Doug Rebert

managing director, HomeSale Real Estate Services Group Inc. dba Berkshire Hathaway HomeServices Homesale Realty

Monopoly. The game encourages players to increase their wealth through property ownership. Even with the recent recession home prices in Pennsylvania rose 34 percent in the last 10 years.

Anthony P. Campisi

president and CEO of Arthur J. Glatfelter Agency Inc. dba Glatfelter Insurance Group

I’m pretty much a Pinochle card player. It’s a game where you have partners.

You get points for various cards in the tricks, so what you’re doing is assessing the strength of your hand, and then based on the cards in your hand you start to surmise what your partner may or may not have in their hand by the law of averages. You have to determine whether you want to make a bid based on probabilities and assumptions. The one thing everyone can agree on is that every business has to make decisions in a world of uncertainty. You are forced to make assumptions -- hopefully those are informed assumptions, but nonetheless they’re assumptions -- and you have to take chances in order to win the game. As much as we want to have facts and figures and market intelligence, at the end of the day somebody has to take a leap of faith because there’s no guarantee. Unless you have an absolute no-brainer of a hand, which seldom happens, you’re taking some risks. That’s an essential element of our free enterprise system, and something I hope everyone in our society understands. In order for people to be successful in a business where you’re trying to attain some outcome, you have to take a leap of faith and risks, and there’s reward if you have been successful in that endeavor. If we ever think that government can replace that, we’re in trouble, because government can’t do that. Only the private marketplace can do that. I enjoy business. I think every business person enjoys that aspect, because there is a certain excitement to taking that leap of faith, because you really aren’t sure what the outcome will be. You’re planning for it and you’re working very hard to make it successful, and at the end of the day, how you win that game is by taking the chance.

David Angle

co-owner, Reynolds Enterprises Inc.

Battleship. My kids love to play it with me. You’re constantly battling for position in our industry. You’ve got to go out and fight every day.

David McIlwaine

president and CEO, HVAC Distributors Inc.

Pinochle or a variation called 500 are my favorite card games. It’s like business in that there are elements of strategy, partnership, capitalizing on mistakes and a little bit of luck.

Brian S. Gross

Transply Inc.

Clue. Every sale has pieces of information that must be gathered in order to figure out the best solution for the customer.

Brian J. Gross

John Gross & Co. Inc.

I’d have to say Trivial Pursuit. You can acquire knowledge from originally providing the wrong answer.

Jon Kinsley

president and COO, Kinsley Construction Inc.

My favorite card game is probably Gin Rummy because you need to apply strategy — it’s not just about luck and which cards you pull. The same goes for our business — you don’t achieve longevity or success in the construction industry through luck. From our business development efforts to our project delivery process, we’re constantly planning our moves and evaluating results so that we can better position ourselves for continued success.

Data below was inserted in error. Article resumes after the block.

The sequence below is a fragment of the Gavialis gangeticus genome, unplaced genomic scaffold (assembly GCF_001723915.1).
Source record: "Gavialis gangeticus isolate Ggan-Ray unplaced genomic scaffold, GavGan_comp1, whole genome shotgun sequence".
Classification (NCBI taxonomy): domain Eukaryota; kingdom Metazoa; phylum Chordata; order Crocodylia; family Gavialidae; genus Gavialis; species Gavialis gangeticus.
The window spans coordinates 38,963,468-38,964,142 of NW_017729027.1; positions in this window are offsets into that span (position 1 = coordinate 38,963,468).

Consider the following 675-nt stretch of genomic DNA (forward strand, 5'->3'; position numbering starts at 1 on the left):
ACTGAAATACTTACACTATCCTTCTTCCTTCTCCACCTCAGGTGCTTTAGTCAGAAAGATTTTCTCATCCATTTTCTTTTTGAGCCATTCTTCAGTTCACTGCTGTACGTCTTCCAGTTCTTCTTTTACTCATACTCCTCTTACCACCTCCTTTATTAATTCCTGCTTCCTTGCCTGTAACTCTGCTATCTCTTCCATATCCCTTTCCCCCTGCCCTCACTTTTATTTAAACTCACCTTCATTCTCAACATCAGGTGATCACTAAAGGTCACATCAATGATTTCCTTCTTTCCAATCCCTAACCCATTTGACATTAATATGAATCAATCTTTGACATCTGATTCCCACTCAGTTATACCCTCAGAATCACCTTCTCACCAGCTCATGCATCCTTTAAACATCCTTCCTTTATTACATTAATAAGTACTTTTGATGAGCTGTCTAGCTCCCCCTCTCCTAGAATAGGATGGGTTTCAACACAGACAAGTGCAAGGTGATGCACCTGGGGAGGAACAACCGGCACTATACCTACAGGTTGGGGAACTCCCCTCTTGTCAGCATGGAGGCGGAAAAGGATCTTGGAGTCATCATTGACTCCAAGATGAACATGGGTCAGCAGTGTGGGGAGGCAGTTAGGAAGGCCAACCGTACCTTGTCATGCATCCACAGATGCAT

Jon Williams

president, WM Enterprises Inc. dba Graphtech

Chess. It’s a game that requires a great deal of strategy with many moving parts. Although it is very important to have your own strategy, you must be prepared to react to opponents’ moves. Each chess piece, much like our employees, has a critical role to play in the outcome regardless of title or position.

Robert Mason

president and CEO, Intelligencer Printing Co.

I grew up in the age of the original Battleship, Stratego, Risk and Clue. Battleship seemed to have favored blind luck more than reason and skill. Although once you randomly got a hit, you could then fine tune your attacks. Business won’t allow you to meander blindly until you stumble upon success. Risk is a game of world domination that involves strategy, and a little luck. Couple those qualities with the length of time it takes to play; you have a pretty close parallel to our business. This market place is evolving and the game will continue for many years to come.

Scott Hartman

president and CEO, Rutter’s Holdings Inc.

Chess.

Dylan Lisette

president and CEO, Utz Quality Foods Inc.

Monopoly is my favorite game. As with business, you can have a strategy going into the game but based on what other players do in the game, you may have to make adjustments. Much like our business, calculated timely investments can pay out if played correctly. My favorite part of this game is the fact that it is like business because you can have up and down cycles based on the game factors.

Pat Huffman

president, The Warrell Corp.

Monopoly. I’ve been a fan from when I was a very small child. It teaches you strategy: if you don’t have a strategy, you rapidly lose out. You don’t know that word (strategy) when you’re young and playing Monopoly, but when you watch people beat you regularly, you learn it.

Gene Draganosky

chief community banking officer, York Traditions Bank

Monopoly. Do I need to explain? I’m a banker. I can’t chose Risk.

Write to the Editorial Department at editorial@cpbj.com